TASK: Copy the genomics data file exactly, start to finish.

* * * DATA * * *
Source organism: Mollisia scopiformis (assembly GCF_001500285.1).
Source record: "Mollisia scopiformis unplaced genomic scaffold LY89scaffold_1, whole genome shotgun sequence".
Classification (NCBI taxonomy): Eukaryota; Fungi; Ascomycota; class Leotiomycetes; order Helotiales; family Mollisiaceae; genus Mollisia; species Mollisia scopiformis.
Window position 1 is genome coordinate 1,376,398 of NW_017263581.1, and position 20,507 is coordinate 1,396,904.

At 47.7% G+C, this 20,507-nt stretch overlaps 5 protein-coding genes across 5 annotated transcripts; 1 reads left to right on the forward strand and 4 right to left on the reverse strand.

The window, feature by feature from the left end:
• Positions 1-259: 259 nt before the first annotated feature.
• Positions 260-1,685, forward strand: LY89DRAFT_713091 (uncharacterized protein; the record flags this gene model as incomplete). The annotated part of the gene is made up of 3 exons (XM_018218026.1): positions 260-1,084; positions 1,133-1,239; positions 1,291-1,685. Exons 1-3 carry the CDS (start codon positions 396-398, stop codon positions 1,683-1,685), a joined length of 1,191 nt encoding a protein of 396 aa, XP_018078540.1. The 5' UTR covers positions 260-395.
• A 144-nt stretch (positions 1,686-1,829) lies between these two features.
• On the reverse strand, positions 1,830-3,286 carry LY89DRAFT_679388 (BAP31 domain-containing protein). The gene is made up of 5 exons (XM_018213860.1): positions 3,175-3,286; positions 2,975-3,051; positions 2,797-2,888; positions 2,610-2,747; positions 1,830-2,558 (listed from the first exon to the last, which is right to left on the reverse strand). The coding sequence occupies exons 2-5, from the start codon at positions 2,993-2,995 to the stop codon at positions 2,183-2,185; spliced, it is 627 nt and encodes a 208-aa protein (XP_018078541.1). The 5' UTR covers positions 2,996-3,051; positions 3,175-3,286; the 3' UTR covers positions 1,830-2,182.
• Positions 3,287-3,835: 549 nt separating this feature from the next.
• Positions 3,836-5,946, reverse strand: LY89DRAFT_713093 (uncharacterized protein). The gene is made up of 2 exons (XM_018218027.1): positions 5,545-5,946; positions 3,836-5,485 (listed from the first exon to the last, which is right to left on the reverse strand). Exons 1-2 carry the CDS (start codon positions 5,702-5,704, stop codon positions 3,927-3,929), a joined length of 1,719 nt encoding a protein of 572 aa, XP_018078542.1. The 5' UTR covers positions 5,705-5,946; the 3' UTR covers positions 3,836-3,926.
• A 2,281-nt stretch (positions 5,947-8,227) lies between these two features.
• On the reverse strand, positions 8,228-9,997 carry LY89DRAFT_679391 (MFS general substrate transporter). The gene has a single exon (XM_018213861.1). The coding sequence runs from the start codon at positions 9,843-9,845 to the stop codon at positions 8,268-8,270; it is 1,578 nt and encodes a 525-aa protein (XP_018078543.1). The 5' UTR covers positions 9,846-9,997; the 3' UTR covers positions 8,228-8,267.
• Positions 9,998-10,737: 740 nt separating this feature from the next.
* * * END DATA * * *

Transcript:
Source organism: Mollisia scopiformis (assembly GCF_001500285.1).
Source record: "Mollisia scopiformis unplaced genomic scaffold LY89scaffold_1, whole genome shotgun sequence".
Classification (NCBI taxonomy): Eukaryota; Fungi; Ascomycota; class Leotiomycetes; order Helotiales; family Mollisiaceae; genus Mollisia; species Mollisia scopiformis.
Window position 1 is genome coordinate 1,376,398 of NW_017263581.1, and position 20,507 is coordinate 1,396,904.

At 47.7% G+C, this 20,507-nt stretch overlaps 5 protein-coding genes across 5 annotated transcripts; 1 reads left to right on the forward strand and 4 right to left on the reverse strand.

The window, feature by feature from the left end:
• Positions 1-259: 259 nt before the first annotated feature.
• Positions 260-1,685, forward strand: LY89DRAFT_713091 (uncharacterized protein; the record flags this gene model as incomplete). The annotated part of the gene is made up of 3 exons (XM_018218026.1): positions 260-1,084; positions 1,133-1,239; positions 1,291-1,685. Exons 1-3 carry the CDS (start codon positions 396-398, stop codon positions 1,683-1,685), a joined length of 1,191 nt encoding a protein of 396 aa, XP_018078540.1. The 5' UTR covers positions 260-395.
• A 144-nt stretch (positions 1,686-1,829) lies between these two features.
• On the reverse strand, positions 1,830-3,286 carry LY89DRAFT_679388 (BAP31 domain-containing protein). The gene is made up of 5 exons (XM_018213860.1): positions 3,175-3,286; positions 2,975-3,051; positions 2,797-2,888; positions 2,610-2,747; positions 1,830-2,558 (listed from the first exon to the last, which is right to left on the reverse strand). The coding sequence occupies exons 2-5, from the start codon at positions 2,993-2,995 to the stop codon at positions 2,183-2,185; spliced, it is 627 nt and encodes a 208-aa protein (XP_018078541.1). The 5' UTR covers positions 2,996-3,051; positions 3,175-3,286; the 3' UTR covers positions 1,830-2,182.
• Positions 3,287-3,835: 549 nt separating this feature from the next.
• Positions 3,836-5,946, reverse strand: LY89DRAFT_713093 (uncharacterized protein). The gene is made up of 2 exons (XM_018218027.1): positions 5,545-5,946; positions 3,836-5,485 (listed from the first exon to the last, which is right to left on the reverse strand). Exons 1-2 carry the CDS (start codon positions 5,702-5,704, stop codon positions 3,927-3,929), a joined length of 1,719 nt encoding a protein of 572 aa, XP_018078542.1. The 5' UTR covers positions 5,705-5,946; the 3' UTR covers positions 3,836-3,926.
• A 2,281-nt stretch (positions 5,947-8,227) lies between these two features.
• On the reverse strand, positions 8,228-9,997 carry LY89DRAFT_679391 (MFS general substrate transporter). The gene has a single exon (XM_018213861.1). The coding sequence runs from the start codon at positions 9,843-9,845 to the stop codon at positions 8,268-8,270; it is 1,578 nt and encodes a 525-aa protein (XP_018078543.1). The 5' UTR covers positions 9,846-9,997; the 3' UTR covers positions 8,228-8,267.
• Positions 9,998-10,737: 740 nt separating this feature from the next.